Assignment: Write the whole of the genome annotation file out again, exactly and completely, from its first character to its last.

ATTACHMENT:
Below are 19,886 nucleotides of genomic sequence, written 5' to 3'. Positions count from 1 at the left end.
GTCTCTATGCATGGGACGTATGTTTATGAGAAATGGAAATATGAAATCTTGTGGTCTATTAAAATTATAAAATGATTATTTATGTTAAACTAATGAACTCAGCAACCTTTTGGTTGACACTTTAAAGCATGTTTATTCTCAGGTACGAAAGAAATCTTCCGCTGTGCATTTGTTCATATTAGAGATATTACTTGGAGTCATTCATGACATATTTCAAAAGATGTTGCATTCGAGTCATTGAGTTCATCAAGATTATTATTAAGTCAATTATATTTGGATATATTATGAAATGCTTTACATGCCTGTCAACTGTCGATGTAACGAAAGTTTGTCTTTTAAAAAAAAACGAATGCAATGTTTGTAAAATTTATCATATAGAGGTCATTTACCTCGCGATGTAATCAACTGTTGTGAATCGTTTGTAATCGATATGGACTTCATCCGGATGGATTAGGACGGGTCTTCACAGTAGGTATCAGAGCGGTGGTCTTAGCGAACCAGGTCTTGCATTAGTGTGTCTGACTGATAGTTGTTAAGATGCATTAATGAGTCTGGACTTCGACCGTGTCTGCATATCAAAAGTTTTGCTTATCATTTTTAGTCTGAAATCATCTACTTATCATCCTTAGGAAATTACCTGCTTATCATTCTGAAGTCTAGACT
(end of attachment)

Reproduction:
Below are 19,886 nucleotides of genomic sequence, written 5' to 3'. Positions count from 1 at the left end.
GTCTCTATGCATGGGACGTATGTTTATGAGAAATGGAAATATGAAATCTTGTGGTCTATTAAAATTATAAAATGATTATTTATGTTAAACTAATGAACTCAGCAACCTTTTGGTTGACACTTTAAAGCATGTTTATTCTCAGGTACGAAAGAAATCTTCCGCTGTGCATTTGTTCATATTAGAGATATTACTTGGAGTCATTCATGACATATTTCAAAAGATGTTGCATTCGAGTCATTGAGTTCATCAAGATTATTATTAAGTCAATTATATTTGGATATATTATGAAATGCTTTACATGCCTGTCAACTGTCGATGTAACGAAAGTTTGTCTTTTAAAAAAAAACGAATGCAATGTTTGTAAAATTTATCATATAGAGGTCATTTACCTCGCGATGTAATCAACTGTTGTGAATCGTTTGTAATCGATATGGACTTCATCCGGATGGATTAGGACGGGTCTTCACAGTAGGTATCAGAGCGGTGGTCTTAGCGAACCAGGTCTTGCATTAGTGTGTCTGACTGATAGTTGTTAAGATGCATTAATGAGTCTGGACTTCGACCGTGTCTGCATATCAAAAGTTTTGCTTATCATTTTTAGTCTGAAATCATCTACTTATCATCCTTAGGAAATTACCTGCTTATCATTCTGAAGTCTAGACT